The latest battle brewing in the Southland charter school debate erupted this week, when nearly 100 parents, teachers, students and other community members gathered at Veterans Park, in Carson, to protest district plans to offer a portion of Catskill Avenue Elementary School to the newly formed Ganas Academy Charter School in the fall.
But the protest was just the latest flare up in tensions over the co-sharing proposal. Earlier this week, multiple parents and children opposed to the charter were kept out of a Ganas meet-and-greet at a local Dennys’, leading to a brief standoff between the groups, according to Catskill schoolteacher Elizabeth Untalan and other reports.
Ganas received Los Angeles Unified School District approval in June, but has yet to find a home. The charter school first looked at Wilmington, but then the district offered up Catskill’s campus, 23536 Catskill Ave., in Carson. Ganas will have to accept the offer by May 1. The Board of Education does not need to approve the move, but would need to authorize the funds to get the campus ready for co-location, according to the district.
But the proposed campus-share plan leaked to the public in December, Untalan said, causing push-back from the Catskill community.
Untalan added that the school makes use of all of its rooms.
“We’re a thriving school and our resources are needed to serve the needs of our students,” she said, noting that most of them are at-risk students. “We have three computer labs, a science lab and a counseling room and parent center. We have one empty classroom but that is utilized for enrichment.
“All of the rooms,” she added, “are being used.”
The growth of charter schools — there are now nearly 3,000 in California — were among the issues in last year’s LAUSD teachers’ strike. A co-location proposal was defeated a year ago by opponents at North Hollywood High School in Van Nuys.
LAUSD Superintendent Austin Beutner and a recent majority of the school board have been supportive of charter schools. Proponents like charter schools for the choice they offer parents and students.
But opponents, who are growing more vocal with strong union support, say they rob public schools of dollars, students and facilities.
Sharing campuses with the schools that compete for students and government dollars, Ramirez said, sets up “segregated schools with different bell schedules. It’s just very problematic.”
The mission statement for Ganas — a transitional kindergarten through fifth-grade school with free admission — stresses “rigorous academics, character development and community engagement.”
Fall 2019 enrollment, according to the school’s website, is open for transitional kindergarten and first-grade — but no location is listed.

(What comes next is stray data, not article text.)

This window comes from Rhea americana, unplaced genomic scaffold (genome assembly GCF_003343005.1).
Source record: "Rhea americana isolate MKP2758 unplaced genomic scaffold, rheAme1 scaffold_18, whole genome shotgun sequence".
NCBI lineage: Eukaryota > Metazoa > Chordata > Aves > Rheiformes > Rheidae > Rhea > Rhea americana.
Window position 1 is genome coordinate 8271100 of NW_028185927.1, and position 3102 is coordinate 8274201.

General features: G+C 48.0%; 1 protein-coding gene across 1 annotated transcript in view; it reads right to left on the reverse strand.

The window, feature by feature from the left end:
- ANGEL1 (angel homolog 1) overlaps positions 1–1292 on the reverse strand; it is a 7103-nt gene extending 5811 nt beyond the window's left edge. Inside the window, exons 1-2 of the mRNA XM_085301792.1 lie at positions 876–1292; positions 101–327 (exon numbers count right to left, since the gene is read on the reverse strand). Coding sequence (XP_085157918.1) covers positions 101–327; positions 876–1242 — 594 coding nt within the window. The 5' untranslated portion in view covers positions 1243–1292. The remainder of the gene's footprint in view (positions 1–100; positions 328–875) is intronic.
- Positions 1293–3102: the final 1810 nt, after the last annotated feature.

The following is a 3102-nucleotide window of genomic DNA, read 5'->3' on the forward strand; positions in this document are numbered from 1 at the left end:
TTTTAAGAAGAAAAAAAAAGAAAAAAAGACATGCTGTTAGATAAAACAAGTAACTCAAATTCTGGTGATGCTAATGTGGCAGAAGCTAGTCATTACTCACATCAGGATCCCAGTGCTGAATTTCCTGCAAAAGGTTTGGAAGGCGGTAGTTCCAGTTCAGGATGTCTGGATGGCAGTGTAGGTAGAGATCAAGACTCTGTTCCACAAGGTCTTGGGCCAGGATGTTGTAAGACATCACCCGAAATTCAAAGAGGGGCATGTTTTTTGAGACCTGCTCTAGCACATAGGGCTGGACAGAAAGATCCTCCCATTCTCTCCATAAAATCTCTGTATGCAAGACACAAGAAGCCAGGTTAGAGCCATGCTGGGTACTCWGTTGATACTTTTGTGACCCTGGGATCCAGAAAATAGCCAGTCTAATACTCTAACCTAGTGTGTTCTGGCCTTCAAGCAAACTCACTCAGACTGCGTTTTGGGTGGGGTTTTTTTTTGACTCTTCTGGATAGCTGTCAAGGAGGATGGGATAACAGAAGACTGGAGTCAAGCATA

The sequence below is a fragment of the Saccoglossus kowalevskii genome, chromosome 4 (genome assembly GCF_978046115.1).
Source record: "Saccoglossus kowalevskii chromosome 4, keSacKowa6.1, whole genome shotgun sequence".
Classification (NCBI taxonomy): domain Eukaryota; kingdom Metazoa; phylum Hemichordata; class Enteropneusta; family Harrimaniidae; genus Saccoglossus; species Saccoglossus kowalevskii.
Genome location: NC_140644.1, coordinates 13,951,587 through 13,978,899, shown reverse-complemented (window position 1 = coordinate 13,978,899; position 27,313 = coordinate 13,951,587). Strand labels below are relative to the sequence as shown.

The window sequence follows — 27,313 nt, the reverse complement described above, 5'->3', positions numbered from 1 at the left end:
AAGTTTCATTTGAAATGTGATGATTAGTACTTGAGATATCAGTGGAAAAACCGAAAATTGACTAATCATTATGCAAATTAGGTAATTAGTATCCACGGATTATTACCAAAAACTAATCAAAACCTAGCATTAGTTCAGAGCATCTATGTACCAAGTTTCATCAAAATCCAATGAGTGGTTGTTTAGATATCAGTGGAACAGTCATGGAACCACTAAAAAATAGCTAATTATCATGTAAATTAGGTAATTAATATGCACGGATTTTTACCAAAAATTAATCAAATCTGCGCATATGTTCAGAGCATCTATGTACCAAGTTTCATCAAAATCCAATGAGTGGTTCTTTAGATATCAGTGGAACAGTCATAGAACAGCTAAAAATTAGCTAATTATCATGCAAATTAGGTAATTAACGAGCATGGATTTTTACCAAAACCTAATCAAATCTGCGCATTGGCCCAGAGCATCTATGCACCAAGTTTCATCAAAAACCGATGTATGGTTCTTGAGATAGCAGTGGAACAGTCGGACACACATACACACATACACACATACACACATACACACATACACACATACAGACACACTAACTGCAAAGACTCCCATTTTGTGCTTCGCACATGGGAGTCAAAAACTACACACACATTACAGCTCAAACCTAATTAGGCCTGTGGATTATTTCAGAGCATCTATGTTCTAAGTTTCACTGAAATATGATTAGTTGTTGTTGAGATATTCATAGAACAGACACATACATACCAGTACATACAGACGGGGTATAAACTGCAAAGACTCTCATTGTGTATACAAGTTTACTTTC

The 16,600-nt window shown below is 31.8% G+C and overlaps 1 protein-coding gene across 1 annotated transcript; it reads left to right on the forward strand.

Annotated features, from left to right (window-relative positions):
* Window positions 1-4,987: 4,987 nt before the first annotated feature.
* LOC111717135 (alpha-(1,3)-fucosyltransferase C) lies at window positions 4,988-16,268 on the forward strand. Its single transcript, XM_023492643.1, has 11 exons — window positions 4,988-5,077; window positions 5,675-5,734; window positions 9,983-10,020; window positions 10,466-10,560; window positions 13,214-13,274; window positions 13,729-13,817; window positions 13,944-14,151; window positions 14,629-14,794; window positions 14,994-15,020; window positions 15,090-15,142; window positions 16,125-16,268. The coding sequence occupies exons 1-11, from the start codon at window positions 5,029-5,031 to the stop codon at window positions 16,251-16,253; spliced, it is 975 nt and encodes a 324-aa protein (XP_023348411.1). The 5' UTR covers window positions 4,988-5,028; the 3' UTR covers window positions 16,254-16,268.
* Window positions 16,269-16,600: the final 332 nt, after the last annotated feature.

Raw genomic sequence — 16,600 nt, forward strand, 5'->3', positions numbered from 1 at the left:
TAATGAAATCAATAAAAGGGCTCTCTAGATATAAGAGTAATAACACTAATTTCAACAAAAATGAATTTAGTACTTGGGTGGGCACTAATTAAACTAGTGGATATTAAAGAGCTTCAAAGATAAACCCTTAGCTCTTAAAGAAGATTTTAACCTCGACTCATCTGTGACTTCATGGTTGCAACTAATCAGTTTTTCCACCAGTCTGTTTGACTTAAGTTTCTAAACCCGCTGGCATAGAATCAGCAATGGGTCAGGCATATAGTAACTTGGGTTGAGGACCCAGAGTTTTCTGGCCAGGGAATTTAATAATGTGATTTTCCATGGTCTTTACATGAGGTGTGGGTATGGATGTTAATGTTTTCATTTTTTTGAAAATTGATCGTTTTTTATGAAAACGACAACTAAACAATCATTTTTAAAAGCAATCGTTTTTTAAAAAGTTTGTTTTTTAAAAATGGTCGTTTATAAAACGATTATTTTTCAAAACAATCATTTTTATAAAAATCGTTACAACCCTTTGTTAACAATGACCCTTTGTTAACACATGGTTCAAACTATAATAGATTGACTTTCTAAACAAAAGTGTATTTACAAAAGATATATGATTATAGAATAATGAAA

The school’s founder is named Sakshi Jain. The vice president of the school’s board of directors,however, is Gaetano Scotti, of Torrance, who is more commonly known as Tom Scotti is a former principal of the Port of Los Angeles High School, in San Pedro, where the Ganas has held its board meetings.
In a telephone call, Jain declined to discuss the school’s possible location, saying those decisions are entirely up to LAUSD. But she did say the academy had “no choice” in any campus-sharing plan; Jain — who led the math department at a New York City charter school and was assistant principal at a San Pedro one — added that she would only talk about the school’s academic mission.
“We are a school whose mission is to ensure our scholars are ready for college and life ahead,” she said. “Starting from day one, we are committed to creating a college-bound culture.”
The co-location arrangement is allowed under California’s Proposition 39, which voters passed in 2000.
It requires school districts to offer equitable and adequate unused public space to area charter schools. While co-sharing has been implemented at other LAUSD campuses, it is relatively new in the Harbor Area and southern part of the district’s territory.
And move-in agreements nowadays don’t come without a fight, as the teachers’ union has doubled down on limiting any territory charter schools — which the union views as competition — receive.
The status of a possible Catskill-Ganas campus arrangement, however, remains unclear.
A statement provided late Friday, March 29, by an LAUSD spokesman did not address the Carson or Ganas specifics, but pointed out that the district operates the largest shared-space program in the state and has a legal obligation to see that all students have a place to learn.
“In allocating space to charter schools, Los Angeles Unified thoughtfully considers impacts to all public school students,” the statement said, “both those attending our schools and those attending charter schools.”
The statement added that decisions are designed to “minimize disruptions and potential impacts.”
Untalan, though, said the academy has made little effort to make inroads into the community.
“Carson is a very tight-knit community,” said Untalan, who attended Carson schools growing up and has taught at Catskill for 18 years. “It’s a legacy community. Gandparents, great-grandparents, kids, they all stay here. It operates very much like a small town, everybody knows everybody.”